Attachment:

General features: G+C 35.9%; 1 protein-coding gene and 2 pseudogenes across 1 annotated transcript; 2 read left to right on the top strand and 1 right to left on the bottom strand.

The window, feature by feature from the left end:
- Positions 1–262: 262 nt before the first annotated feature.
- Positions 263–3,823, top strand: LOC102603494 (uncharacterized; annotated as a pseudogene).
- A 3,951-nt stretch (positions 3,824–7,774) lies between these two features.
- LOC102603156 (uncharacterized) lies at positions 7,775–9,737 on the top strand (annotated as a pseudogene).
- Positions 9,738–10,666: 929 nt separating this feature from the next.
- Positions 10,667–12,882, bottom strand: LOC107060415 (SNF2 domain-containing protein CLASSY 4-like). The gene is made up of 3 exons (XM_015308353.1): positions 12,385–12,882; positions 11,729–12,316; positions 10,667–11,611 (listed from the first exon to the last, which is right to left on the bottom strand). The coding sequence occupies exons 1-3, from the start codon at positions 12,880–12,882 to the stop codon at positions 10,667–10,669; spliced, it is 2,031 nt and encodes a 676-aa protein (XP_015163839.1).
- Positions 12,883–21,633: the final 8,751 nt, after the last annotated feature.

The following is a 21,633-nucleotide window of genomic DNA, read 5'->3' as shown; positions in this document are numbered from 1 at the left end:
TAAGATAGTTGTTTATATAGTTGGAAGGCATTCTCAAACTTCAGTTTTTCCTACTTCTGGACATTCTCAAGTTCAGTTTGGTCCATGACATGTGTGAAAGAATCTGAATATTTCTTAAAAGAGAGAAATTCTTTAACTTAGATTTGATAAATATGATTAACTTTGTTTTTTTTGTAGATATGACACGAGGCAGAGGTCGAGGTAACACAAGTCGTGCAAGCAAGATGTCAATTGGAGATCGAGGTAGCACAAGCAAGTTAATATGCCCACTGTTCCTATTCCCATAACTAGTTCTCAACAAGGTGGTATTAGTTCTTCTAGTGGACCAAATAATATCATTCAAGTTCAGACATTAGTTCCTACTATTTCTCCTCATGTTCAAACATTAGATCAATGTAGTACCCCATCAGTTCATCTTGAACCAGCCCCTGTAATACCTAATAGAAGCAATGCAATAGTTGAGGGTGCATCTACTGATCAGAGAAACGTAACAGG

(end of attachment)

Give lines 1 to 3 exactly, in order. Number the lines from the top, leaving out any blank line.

General features: G+C 35.9%; 1 protein-coding gene and 2 pseudogenes across 1 annotated transcript; 2 read left to right on the top strand and 1 right to left on the bottom strand.

The window, feature by feature from the left end:
- Positions 1–262: 262 nt before the first annotated feature.